Richard C. Morais
Author, The Hundred-Foot Journey
The Hundred-Foot Journey is Mr. Morais’s debut novel about a lowly Indian chef who conquers the elite world of French haute cuisine, published by Simon & Schuster imprint, Scribner. First published in short form in the fall of 2008, by HarperCollins India, the expanded version of The Hundred-Foot Journey has since been acquired in 18 territories across the globe and become an international bestseller. The Hundred-Foot Journey is also in active film development.
An early extract of The Hundred-Foot Journey was a semifinalist in the 2004 William Faulkner Creative Writing Competition. He is currently working on Buddhaland Brooklyn, a novel about a Buddhist priest sent across the ocean to build a temple in an Italian neighborhood in New York City.
Mr. Morais worked for Forbes magazine for 25 years. His brief at the magazine, for almost his entire career, allowed him to write on any subject he chose and to travel the world. He joined Forbes in 1984 as a Reporter in New York.
An American born in Portugal and raised in Switzerland, Mr. Morais has lived most of his life overseas, returning to the U.S. in late 2003. He was stationed in London for 17 years as Forbes’ European Correspondent (1986 to 1989), Senior European Correspondent (1991 to 1998), and European Bureau Chief (1998 to 2003.) He wrote numerous cover stories for Forbes, from billionaire profiles to corporate dissections, but he was best known for unusual business stories on everything from the hashish entrepreneurs of Holland, to the ship breakers of India, to the human organ traders of China. Mr. Morais’s news-making political interviews have been with the likes of British Prime Minister Tony Blair, Brazilian President Luiz Inacio Lula da Silva, and the Czech Republic’s Prime Minister Vaclav Klaus.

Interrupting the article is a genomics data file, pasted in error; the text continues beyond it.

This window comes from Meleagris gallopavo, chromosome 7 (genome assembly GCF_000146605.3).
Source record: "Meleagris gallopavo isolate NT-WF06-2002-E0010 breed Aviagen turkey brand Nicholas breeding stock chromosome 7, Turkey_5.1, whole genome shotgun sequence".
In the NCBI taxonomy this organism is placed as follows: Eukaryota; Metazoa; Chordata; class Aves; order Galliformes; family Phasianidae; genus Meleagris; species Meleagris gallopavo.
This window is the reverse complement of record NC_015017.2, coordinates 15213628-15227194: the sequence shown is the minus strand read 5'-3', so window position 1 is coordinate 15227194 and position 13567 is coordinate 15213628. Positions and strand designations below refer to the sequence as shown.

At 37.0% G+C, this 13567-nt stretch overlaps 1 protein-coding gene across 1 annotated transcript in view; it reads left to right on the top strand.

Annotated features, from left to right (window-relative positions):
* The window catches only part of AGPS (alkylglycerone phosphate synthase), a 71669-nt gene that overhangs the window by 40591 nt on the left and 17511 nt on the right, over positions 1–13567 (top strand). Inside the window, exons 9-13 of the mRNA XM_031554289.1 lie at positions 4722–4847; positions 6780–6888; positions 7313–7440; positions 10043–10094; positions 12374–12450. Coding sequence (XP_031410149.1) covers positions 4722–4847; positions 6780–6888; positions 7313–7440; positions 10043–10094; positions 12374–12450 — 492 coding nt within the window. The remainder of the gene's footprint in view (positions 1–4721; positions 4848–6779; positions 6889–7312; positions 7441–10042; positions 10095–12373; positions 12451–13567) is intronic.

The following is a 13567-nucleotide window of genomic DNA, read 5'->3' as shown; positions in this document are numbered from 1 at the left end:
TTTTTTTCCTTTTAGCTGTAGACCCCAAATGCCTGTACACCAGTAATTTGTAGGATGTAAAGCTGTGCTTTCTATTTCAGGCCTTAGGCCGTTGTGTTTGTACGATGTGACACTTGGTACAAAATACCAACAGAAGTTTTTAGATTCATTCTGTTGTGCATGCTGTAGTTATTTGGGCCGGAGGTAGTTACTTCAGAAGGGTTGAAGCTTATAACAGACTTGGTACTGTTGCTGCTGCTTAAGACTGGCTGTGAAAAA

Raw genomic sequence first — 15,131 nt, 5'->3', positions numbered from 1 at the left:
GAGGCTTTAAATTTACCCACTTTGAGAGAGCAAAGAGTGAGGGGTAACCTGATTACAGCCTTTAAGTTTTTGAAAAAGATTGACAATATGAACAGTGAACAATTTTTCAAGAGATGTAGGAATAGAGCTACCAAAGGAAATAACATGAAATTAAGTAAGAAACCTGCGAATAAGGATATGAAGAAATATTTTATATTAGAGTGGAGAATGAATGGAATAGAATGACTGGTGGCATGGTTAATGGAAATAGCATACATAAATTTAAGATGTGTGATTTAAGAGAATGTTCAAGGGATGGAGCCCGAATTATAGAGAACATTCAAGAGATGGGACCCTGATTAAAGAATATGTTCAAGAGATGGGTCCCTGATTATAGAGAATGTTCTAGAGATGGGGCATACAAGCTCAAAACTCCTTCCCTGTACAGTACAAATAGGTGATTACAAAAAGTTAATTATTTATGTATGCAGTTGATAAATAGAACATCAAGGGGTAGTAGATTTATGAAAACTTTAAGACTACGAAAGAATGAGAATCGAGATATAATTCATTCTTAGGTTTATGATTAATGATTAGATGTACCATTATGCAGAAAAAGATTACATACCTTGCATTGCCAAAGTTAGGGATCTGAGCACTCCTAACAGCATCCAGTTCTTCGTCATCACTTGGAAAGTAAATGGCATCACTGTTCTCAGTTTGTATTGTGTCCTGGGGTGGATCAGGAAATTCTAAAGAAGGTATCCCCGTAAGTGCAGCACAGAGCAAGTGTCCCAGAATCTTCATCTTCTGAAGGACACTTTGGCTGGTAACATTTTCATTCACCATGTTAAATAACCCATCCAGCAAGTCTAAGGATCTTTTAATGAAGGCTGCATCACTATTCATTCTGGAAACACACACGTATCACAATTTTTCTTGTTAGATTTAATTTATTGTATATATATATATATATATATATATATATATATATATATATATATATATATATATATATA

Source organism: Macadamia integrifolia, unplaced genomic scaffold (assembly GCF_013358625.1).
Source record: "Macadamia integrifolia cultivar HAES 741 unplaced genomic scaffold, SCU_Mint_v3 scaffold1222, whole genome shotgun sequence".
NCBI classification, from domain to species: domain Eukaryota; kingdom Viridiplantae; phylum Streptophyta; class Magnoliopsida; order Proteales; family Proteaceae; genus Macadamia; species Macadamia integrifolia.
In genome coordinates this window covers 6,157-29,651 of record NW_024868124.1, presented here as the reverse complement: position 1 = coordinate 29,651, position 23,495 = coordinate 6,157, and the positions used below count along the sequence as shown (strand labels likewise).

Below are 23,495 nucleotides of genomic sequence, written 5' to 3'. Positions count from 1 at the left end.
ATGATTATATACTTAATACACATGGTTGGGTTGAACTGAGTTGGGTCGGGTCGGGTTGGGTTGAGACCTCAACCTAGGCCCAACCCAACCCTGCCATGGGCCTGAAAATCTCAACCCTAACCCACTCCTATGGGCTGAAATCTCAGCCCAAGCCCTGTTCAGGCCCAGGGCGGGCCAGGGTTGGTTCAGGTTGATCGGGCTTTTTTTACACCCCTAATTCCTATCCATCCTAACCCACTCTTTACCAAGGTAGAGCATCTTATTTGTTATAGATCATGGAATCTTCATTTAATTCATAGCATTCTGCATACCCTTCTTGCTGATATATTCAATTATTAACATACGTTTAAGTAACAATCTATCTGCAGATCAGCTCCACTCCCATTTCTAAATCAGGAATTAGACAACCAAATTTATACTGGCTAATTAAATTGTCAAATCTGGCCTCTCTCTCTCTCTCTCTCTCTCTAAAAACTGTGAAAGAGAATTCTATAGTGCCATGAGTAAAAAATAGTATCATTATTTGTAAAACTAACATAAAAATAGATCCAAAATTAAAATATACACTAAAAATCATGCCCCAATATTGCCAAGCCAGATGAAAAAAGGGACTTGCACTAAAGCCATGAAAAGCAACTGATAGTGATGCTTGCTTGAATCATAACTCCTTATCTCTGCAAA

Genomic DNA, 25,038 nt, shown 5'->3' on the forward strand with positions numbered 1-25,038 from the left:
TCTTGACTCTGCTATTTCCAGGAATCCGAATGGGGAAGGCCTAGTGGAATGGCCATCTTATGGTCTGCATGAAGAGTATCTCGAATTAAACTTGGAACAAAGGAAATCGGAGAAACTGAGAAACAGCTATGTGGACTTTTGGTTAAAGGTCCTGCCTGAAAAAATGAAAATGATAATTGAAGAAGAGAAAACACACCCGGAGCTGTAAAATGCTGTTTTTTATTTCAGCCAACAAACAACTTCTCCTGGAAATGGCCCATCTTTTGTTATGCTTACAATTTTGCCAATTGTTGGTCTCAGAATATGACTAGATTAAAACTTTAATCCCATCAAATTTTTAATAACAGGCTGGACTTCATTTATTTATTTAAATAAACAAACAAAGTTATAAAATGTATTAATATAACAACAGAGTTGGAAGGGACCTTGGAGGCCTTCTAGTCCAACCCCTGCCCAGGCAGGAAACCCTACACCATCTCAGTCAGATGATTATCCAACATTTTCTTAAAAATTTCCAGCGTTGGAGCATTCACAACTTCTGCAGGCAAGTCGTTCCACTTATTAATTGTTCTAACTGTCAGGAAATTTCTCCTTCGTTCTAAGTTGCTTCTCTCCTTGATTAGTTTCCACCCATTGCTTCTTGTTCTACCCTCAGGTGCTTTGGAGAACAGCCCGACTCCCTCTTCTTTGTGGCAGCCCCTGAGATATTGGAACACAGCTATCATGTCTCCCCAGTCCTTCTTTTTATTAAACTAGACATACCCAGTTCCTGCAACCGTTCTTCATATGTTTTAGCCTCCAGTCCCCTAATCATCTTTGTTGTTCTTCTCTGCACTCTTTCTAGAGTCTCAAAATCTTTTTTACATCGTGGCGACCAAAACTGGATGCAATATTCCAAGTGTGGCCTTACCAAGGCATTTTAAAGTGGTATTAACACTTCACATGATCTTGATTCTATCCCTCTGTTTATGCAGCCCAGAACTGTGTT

Mr. Morais has won six nominations and three awards from the London-based Business Journalist of the Year Awards, the industry standard for international business coverage.
Mr. Morais started his career in New York as a news intern for the PBS TV program, The MacNeil/Lehrer Newshour, and eventually rose to selling freelance film features to The New York Times. Mr. Morais is the author of the unauthorized biography, Pierre Cardin: The Man Who Became a Label (Bantam Press,) a book that grew out of a Forbes cover story and was published in 1991 to critical acclaim: “This is not a hagiography; neither is it a hatchet job. He has caught the essence of the man.” (Financial Times.) “There is extraordinary, often startling information throughout this book but the pleasure is in the writing. I hope Morais is working on a second book.” (Sunday Telegraph.) “Thorough, excellently researched, racy and entertaining.” (International Herald Tribune.)
While he was in the UK, Mr. Morais appeared regularly on Sky News, BBC News, ITV News, and various radio stations, including the influential “Today” show on the BBC’s Radio 4. In the U.S., his work has led to an editorial credit on CBS’ “60 Minutes,” plus appearances on Ted Koppel’s “Nightline,” ABC, CNN, and various NPR radio stations.
He is a graduate of Sarah Lawrence College and lives in Philadelphia.